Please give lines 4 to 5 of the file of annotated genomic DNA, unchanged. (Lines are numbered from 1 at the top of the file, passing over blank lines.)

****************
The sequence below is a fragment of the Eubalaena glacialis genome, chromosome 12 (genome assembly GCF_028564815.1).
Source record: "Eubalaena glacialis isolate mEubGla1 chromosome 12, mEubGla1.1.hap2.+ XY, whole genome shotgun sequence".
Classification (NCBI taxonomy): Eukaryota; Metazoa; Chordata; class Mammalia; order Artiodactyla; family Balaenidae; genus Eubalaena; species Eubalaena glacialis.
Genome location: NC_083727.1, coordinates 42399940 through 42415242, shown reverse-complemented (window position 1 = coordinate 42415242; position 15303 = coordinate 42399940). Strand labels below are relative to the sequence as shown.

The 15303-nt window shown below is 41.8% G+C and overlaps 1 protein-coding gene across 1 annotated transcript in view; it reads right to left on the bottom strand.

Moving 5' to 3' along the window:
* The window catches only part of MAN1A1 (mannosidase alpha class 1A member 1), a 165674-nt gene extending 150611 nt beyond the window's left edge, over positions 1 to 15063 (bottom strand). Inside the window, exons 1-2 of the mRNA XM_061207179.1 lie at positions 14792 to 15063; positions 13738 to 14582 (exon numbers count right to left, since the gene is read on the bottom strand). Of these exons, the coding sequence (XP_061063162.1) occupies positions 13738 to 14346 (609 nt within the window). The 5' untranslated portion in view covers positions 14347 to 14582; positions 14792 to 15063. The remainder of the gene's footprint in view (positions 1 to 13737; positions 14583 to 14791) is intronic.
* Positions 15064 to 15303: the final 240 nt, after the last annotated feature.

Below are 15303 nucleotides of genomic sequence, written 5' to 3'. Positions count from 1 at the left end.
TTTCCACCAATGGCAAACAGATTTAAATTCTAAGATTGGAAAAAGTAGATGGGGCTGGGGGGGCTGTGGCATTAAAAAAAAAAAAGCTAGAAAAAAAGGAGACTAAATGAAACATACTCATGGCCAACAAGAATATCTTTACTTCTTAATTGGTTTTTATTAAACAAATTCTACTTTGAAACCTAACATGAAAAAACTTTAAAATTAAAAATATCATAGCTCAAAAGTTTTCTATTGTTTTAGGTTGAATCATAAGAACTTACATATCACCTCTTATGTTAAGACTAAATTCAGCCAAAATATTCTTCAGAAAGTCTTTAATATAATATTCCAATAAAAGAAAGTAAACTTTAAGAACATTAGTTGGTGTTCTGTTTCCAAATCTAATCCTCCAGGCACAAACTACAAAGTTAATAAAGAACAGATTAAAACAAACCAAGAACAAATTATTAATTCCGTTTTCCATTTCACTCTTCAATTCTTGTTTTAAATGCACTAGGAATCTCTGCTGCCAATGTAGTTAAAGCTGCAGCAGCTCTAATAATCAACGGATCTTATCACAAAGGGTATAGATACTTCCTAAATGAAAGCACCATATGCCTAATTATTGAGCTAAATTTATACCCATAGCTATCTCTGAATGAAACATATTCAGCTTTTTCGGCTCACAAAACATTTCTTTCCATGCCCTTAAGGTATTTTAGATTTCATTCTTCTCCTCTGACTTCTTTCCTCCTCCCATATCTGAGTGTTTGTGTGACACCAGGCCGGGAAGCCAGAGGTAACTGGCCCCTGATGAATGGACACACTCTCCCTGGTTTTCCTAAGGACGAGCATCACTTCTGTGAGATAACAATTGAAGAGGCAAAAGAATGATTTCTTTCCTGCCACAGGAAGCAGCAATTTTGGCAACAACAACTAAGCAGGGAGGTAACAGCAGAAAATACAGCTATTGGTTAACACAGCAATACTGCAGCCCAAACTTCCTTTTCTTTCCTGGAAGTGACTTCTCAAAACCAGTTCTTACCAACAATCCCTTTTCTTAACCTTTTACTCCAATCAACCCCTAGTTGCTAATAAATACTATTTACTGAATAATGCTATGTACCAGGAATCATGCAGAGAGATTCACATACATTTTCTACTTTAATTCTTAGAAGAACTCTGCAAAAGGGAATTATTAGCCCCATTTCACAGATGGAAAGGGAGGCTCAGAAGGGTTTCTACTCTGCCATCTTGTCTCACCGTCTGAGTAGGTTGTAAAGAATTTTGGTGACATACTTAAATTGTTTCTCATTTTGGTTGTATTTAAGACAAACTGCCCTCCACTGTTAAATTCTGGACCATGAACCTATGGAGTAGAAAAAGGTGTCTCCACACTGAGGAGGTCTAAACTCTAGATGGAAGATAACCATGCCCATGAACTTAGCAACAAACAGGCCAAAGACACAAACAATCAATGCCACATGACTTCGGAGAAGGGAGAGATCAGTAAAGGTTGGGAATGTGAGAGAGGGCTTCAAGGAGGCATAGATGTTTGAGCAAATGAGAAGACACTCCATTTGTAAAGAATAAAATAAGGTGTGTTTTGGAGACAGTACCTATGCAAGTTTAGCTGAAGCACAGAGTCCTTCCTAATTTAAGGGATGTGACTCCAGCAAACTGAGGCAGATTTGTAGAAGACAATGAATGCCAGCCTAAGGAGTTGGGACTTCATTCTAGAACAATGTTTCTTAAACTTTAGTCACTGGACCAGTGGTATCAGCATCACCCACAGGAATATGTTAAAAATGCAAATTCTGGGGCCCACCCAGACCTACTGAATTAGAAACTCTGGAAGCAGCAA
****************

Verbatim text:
Genome location: NC_083727.1, coordinates 42399940 through 42415242, shown reverse-complemented (window position 1 = coordinate 42415242; position 15303 = coordinate 42399940). Strand labels below are relative to the sequence as shown.

The 15303-nt window shown below is 41.8% G+C and overlaps 1 protein-coding gene across 1 annotated transcript in view; it reads right to left on the bottom strand.